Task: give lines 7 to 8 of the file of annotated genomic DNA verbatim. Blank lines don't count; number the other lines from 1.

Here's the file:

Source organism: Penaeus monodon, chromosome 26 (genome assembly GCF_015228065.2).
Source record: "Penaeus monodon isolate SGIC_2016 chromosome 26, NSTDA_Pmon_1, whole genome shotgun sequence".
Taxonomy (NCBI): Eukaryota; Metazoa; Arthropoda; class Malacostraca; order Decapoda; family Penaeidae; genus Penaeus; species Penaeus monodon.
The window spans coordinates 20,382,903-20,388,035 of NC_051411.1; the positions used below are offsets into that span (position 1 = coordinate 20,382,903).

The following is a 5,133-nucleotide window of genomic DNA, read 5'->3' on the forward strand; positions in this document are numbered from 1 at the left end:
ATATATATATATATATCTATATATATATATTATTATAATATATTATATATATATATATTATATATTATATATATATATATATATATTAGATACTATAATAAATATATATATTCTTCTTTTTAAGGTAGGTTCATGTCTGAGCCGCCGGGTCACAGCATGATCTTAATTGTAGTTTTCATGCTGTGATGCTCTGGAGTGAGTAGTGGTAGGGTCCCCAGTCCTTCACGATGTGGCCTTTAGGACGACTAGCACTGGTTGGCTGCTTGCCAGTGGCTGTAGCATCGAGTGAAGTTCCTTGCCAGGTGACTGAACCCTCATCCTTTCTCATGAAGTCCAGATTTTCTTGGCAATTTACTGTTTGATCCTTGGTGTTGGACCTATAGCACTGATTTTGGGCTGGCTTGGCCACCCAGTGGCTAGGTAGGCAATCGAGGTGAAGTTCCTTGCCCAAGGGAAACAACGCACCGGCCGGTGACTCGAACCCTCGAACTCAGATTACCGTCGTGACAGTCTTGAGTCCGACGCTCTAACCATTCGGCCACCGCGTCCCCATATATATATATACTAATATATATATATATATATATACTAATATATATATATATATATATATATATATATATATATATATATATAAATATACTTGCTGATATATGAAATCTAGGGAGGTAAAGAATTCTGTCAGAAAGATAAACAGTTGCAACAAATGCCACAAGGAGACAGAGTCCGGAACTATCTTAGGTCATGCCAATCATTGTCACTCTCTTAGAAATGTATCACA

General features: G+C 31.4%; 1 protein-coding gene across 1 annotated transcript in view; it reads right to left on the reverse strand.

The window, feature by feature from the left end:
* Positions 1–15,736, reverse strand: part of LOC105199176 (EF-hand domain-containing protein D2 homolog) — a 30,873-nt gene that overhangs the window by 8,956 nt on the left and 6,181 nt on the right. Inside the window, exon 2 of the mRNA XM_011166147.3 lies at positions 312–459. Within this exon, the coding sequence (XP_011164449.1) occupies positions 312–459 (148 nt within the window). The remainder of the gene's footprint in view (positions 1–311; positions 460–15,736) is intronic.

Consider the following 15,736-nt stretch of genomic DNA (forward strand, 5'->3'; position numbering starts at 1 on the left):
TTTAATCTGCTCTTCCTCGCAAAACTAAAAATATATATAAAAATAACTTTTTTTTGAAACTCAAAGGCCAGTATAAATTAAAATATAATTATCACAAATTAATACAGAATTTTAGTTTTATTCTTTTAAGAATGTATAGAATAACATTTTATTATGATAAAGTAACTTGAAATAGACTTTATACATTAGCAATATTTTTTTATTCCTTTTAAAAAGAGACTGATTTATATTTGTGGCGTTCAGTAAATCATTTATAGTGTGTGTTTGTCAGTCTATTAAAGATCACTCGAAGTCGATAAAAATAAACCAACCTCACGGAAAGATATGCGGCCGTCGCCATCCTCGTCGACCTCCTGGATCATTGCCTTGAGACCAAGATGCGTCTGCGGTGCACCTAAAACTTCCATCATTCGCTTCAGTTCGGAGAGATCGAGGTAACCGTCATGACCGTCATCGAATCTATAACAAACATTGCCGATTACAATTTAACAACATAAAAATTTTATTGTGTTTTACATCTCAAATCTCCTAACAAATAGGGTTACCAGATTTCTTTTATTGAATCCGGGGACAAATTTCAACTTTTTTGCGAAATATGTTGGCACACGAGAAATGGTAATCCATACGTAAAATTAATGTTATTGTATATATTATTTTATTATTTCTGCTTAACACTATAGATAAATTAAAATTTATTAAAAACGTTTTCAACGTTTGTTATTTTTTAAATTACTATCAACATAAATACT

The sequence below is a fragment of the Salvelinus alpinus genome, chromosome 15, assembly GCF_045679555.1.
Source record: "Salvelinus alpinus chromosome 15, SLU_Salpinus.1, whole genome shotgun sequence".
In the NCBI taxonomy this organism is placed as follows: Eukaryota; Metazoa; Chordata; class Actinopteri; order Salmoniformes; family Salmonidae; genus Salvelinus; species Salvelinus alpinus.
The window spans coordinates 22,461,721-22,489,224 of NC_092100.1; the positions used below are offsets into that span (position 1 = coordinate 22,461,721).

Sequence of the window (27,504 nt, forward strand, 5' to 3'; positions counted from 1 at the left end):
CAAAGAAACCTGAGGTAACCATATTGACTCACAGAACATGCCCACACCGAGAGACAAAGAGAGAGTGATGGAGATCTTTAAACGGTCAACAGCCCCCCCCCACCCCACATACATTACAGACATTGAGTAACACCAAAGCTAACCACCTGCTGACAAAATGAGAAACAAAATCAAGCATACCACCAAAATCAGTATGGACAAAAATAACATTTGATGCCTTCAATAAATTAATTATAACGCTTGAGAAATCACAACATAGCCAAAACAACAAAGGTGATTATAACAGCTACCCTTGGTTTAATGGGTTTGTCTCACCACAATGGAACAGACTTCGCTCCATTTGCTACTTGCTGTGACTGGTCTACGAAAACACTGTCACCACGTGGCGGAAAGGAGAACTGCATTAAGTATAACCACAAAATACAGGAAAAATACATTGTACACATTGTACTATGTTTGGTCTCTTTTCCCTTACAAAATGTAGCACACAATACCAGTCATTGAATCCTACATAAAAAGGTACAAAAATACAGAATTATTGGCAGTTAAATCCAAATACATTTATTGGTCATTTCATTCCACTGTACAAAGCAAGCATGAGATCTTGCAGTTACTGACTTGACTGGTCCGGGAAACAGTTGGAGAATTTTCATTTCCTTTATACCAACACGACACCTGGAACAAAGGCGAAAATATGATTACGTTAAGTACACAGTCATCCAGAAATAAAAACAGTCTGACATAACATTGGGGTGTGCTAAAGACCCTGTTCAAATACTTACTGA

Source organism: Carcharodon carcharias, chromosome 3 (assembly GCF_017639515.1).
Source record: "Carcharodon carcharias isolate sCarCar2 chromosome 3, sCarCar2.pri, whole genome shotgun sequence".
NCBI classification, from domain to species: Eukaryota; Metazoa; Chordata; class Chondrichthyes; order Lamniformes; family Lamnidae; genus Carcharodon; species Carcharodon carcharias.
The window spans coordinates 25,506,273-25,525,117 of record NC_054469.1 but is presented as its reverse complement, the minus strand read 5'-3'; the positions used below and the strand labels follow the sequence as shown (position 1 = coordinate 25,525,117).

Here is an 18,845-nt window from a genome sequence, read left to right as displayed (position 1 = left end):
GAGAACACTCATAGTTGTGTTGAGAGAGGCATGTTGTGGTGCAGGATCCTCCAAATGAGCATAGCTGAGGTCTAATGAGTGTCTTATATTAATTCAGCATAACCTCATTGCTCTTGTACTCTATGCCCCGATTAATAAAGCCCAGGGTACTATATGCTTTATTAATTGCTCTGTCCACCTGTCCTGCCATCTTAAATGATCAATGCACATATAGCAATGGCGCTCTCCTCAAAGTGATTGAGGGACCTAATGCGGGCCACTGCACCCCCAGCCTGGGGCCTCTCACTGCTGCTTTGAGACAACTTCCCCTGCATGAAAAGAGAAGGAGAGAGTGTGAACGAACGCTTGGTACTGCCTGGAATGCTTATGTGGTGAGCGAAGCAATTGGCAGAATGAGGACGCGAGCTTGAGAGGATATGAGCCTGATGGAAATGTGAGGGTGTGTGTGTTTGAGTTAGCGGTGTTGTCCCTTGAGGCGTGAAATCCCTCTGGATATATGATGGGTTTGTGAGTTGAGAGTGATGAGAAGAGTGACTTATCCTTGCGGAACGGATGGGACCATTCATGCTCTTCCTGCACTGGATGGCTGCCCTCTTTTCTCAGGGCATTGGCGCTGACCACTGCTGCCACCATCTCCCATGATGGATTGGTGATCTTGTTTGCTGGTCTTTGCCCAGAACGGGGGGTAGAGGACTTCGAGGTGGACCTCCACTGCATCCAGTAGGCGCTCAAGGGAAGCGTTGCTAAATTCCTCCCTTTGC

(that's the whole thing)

General features: G+C 31.4%; 1 protein-coding gene across 1 annotated transcript in view; it reads right to left on the reverse strand.

The window, feature by feature from the left end: